Other Things To Keep In Mind
There are two other things I'd like you to keep in mind when designing symbols and both of them have to do with subconscious perception, most of the world doesn't spend a lot of time examining brand marks, they exist in the background and almost become less noticeable than where we see them. This is because the mind sees things in shapes and blobs first before it fully defines what it's looking at. So if most of the world isn't focusing on these shapes were designing, it might help us to think of how recognizable our brand marks are when they are not seen front and center. One way to do this is to draw an outline around the brand mark. If the outline alone is very simple, we might consider that our brand mark could get lost in a sea of similar shapes. This isn't a black and white approach. There are plenty of great brand marks that have simple outlines, but it could be a helpful tool for you to push your mark to be more unique. Second, when designing a brand mark, it's smart to work in...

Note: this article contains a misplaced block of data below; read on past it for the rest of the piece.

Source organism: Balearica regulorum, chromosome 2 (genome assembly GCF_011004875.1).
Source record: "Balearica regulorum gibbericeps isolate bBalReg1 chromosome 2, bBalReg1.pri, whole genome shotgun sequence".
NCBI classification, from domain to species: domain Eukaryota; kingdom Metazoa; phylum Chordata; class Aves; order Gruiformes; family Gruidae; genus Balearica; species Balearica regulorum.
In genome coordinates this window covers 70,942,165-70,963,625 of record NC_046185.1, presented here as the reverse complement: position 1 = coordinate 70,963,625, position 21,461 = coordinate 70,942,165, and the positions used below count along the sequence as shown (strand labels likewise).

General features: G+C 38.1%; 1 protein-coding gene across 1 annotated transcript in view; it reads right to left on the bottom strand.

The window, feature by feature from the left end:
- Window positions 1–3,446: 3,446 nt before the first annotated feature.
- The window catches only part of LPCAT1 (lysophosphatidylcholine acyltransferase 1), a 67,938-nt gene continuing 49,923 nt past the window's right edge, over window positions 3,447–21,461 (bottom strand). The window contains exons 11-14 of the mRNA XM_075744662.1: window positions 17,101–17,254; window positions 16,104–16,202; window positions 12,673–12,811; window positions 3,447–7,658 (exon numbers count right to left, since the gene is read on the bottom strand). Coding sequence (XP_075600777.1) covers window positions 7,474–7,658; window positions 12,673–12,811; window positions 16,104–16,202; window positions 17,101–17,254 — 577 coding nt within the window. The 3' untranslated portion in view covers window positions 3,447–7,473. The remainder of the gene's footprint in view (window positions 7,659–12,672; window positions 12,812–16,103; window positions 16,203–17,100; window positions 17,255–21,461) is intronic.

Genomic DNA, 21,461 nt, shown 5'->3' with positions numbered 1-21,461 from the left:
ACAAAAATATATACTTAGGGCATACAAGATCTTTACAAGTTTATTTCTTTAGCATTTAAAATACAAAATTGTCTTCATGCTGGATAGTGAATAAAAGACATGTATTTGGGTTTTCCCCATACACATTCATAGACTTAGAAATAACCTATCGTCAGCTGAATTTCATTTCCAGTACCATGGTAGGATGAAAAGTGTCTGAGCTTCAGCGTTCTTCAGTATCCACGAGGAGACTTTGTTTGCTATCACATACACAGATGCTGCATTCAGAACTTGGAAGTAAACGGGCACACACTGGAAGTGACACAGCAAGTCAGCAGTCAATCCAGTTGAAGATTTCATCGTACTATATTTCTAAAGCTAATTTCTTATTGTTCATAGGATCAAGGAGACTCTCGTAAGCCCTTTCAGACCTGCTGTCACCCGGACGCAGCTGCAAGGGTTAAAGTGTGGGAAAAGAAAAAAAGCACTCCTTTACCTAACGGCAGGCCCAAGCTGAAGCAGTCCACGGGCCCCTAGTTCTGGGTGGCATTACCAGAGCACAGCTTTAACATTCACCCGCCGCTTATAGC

black and white until absolutely necessary. The reason for this is that an over reliance on color can make your mark week when it needs to be used in one color instances, The mastercard logo is widely recognizable and when Pentagram redesigned the brand mark in 2016, they simplified its details into a series of three colors. I'm not saying this is an unsuccessful redesign but we have to consider every possible use that somebody will have for our designs during their lifetime. That's why when we lay out the brand guidelines, we have to have a version of the brand mark that works for every iteration. So typically you'll have your full color version which is usually ideal and then you might have a backup gray scale version which of course is useful when color isn't an option, But in some instances you may be restricted to using one color entirely. That means no extra shades colors nothing. So pentagram designed a one color version of the Mastercard logo, which they call the solid version. In the past one color version of a brand mark would be included because some printing techniques only allow for one color, but some say that since most brand mark applications are digital these days there is little use for one color version. Still I think we need to keep in mind that there are plenty of times in a brand mark is sent to a third party and that third party may need to place the mark over a complicated graphic or photograph In which case they may want to use one color solution. We should also consider that a us centric brand mark may lose personality and visual interest when a gray scale or one color version is used. Does the master card logo look as interesting in black and white to be on the safe side and to ensure that your mark is as strong as it can be, I highly recommend getting the mark as close to perfect in black and white as possible.